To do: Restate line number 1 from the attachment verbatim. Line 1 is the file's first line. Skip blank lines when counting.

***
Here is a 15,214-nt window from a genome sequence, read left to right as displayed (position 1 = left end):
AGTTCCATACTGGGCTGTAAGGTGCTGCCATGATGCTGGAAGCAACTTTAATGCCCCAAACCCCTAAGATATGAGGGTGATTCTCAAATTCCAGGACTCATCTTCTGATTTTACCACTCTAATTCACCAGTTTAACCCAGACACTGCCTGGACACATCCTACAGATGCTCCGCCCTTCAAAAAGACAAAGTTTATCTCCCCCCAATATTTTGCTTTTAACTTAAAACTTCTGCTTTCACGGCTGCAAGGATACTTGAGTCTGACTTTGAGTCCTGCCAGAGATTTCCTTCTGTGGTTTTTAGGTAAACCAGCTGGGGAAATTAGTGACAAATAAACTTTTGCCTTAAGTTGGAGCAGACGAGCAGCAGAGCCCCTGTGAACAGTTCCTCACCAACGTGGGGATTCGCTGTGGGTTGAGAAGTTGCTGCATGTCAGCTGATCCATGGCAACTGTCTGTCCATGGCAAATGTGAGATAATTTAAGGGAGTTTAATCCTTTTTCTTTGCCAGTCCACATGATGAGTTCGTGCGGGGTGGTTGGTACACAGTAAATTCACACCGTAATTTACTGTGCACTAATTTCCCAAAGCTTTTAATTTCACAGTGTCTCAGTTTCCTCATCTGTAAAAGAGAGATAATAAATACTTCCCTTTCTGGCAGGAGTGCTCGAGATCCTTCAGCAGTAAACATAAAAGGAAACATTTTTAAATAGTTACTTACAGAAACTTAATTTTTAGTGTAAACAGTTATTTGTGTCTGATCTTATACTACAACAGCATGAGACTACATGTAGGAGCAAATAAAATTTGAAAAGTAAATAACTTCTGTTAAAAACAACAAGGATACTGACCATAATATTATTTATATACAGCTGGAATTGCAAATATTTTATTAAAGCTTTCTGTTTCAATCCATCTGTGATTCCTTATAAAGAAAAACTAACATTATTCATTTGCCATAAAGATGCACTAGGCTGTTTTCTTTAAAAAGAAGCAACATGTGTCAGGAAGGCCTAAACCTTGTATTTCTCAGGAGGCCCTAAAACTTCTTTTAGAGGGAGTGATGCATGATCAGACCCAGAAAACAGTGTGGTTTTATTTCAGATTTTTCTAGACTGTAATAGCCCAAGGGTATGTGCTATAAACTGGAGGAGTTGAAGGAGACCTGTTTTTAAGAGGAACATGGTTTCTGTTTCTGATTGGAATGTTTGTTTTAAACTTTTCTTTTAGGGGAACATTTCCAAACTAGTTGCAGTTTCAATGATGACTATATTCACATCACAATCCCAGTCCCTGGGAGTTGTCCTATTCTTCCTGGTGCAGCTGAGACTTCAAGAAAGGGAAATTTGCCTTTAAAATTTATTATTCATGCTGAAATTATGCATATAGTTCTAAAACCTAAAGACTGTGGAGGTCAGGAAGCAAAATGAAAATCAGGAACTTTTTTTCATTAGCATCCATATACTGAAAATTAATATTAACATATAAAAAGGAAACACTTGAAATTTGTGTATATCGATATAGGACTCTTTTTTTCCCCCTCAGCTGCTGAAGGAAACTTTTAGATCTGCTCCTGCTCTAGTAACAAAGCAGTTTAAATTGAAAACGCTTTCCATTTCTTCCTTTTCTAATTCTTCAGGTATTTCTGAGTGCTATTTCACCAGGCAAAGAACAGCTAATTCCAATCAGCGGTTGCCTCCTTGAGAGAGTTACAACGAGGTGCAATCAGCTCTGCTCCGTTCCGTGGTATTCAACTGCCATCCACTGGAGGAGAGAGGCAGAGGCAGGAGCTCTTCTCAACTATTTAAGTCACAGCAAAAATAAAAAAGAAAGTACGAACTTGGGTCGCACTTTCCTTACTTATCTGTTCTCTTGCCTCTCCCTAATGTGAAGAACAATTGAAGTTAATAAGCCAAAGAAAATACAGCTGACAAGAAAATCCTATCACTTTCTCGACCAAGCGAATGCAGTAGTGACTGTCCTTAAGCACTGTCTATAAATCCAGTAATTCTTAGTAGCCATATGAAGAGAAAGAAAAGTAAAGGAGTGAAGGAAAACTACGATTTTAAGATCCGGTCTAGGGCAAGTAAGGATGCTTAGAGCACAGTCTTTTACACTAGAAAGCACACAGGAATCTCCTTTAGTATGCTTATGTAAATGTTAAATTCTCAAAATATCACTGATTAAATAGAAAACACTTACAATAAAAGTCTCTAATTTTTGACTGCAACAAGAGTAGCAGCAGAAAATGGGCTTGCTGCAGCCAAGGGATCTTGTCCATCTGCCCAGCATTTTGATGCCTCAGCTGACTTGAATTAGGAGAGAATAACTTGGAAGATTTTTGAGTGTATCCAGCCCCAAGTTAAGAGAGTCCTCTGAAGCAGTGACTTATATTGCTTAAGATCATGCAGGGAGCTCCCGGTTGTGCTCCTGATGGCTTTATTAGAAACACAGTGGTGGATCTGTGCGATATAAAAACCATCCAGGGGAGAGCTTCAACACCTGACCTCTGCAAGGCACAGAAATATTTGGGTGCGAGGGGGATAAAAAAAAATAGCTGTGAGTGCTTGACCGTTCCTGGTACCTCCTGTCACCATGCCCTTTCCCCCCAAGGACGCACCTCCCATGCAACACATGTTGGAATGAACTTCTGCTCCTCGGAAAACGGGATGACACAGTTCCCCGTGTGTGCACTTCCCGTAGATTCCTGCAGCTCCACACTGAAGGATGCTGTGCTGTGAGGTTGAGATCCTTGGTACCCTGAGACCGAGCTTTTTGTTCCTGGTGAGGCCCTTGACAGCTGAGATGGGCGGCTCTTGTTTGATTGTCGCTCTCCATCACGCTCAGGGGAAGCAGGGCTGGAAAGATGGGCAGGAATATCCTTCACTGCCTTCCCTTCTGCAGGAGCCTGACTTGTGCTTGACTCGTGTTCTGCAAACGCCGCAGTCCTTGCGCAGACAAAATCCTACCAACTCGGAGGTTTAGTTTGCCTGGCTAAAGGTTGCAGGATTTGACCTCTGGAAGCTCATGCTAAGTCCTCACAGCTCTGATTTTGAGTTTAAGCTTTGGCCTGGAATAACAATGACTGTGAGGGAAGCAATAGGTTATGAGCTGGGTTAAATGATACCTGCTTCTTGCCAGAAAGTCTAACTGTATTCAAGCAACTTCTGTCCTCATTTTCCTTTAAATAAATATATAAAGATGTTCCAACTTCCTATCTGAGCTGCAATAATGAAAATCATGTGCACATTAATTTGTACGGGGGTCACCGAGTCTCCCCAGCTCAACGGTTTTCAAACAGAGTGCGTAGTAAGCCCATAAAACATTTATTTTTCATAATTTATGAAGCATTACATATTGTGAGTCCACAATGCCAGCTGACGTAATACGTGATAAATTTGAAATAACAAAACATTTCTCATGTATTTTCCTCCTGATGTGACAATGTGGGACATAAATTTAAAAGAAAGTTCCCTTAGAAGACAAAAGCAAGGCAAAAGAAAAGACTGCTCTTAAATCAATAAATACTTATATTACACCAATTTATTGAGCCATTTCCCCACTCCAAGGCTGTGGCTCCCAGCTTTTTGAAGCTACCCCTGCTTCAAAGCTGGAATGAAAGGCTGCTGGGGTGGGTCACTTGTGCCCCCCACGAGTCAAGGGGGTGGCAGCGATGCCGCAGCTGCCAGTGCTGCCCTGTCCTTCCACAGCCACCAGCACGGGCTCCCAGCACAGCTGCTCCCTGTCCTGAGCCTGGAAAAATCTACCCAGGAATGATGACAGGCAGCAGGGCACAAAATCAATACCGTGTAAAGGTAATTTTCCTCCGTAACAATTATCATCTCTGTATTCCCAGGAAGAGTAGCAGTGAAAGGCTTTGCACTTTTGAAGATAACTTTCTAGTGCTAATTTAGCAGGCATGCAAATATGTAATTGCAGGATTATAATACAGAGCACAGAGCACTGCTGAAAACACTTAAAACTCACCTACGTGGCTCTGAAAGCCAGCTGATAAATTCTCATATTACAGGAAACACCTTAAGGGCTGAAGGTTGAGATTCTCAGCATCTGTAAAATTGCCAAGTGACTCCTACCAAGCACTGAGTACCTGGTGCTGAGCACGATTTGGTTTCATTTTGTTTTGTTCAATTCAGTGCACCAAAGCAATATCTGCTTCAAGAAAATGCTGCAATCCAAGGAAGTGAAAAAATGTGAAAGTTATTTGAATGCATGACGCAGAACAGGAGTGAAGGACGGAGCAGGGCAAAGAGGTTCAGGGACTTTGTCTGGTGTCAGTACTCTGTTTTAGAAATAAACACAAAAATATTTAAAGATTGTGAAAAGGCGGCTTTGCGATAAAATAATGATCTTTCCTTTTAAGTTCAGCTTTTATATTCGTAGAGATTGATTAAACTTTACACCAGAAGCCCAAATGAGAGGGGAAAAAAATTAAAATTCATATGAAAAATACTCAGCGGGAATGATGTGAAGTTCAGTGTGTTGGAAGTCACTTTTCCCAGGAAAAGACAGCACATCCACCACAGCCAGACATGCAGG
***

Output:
Here is a 15,214-nt window from a genome sequence, read left to right as displayed (position 1 = left end):